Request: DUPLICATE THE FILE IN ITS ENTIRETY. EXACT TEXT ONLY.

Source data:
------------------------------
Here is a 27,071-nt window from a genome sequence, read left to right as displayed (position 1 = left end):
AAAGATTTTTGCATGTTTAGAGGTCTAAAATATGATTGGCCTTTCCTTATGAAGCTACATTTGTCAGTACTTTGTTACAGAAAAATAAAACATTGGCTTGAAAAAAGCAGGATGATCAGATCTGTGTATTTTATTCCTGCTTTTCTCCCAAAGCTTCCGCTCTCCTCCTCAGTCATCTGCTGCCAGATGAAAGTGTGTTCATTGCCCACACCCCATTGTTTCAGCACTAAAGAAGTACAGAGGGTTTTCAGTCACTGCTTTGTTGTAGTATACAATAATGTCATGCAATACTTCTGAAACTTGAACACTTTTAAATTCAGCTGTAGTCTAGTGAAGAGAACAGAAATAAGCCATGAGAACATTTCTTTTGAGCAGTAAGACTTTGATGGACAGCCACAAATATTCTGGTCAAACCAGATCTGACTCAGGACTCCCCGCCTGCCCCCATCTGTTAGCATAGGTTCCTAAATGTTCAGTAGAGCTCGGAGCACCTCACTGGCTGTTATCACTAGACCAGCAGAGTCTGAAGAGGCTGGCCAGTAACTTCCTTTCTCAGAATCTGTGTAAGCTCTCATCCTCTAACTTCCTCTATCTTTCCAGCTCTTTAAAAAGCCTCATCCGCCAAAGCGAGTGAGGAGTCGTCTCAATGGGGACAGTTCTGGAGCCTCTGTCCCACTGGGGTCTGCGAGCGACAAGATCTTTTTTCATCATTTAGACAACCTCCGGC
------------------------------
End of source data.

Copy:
Here is a 27,071-nt window from a genome sequence, read left to right as displayed (position 1 = left end):
AAAGATTTTTGCATGTTTAGAGGTCTAAAATATGATTGGCCTTTCCTTATGAAGCTACATTTGTCAGTACTTTGTTACAGAAAAATAAAACATTGGCTTGAAAAAAGCAGGATGATCAGATCTGTGTATTTTATTCCTGCTTTTCTCCCAAAGCTTCCGCTCTCCTCCTCAGTCATCTGCTGCCAGATGAAAGTGTGTTCATTGCCCACACCCCATTGTTTCAGCACTAAAGAAGTACAGAGGGTTTTCAGTCACTGCTTTGTTGTAGTATACAATAATGTCATGCAATACTTCTGAAACTTGAACACTTTTAAATTCAGCTGTAGTCTAGTGAAGAGAACAGAAATAAGCCATGAGAACATTTCTTTTGAGCAGTAAGACTTTGATGGACAGCCACAAATATTCTGGTCAAACCAGATCTGACTCAGGACTCCCCGCCTGCCCCCATCTGTTAGCATAGGTTCCTAAATGTTCAGTAGAGCTCGGAGCACCTCACTGGCTGTTATCACTAGACCAGCAGAGTCTGAAGAGGCTGGCCAGTAACTTCCTTTCTCAGAATCTGTGTAAGCTCTCATCCTCTAACTTCCTCTATCTTTCCAGCTCTTTAAAAAGCCTCATCCGCCAAAGCGAGTGAGGAGTCGTCTCAATGGGGACAGTTCTGGAGCCTCTGTCCCACTGGGGTCTGCGAGCGACAAGATCTTTTTTCATCATTTAGACAACCTCCGGC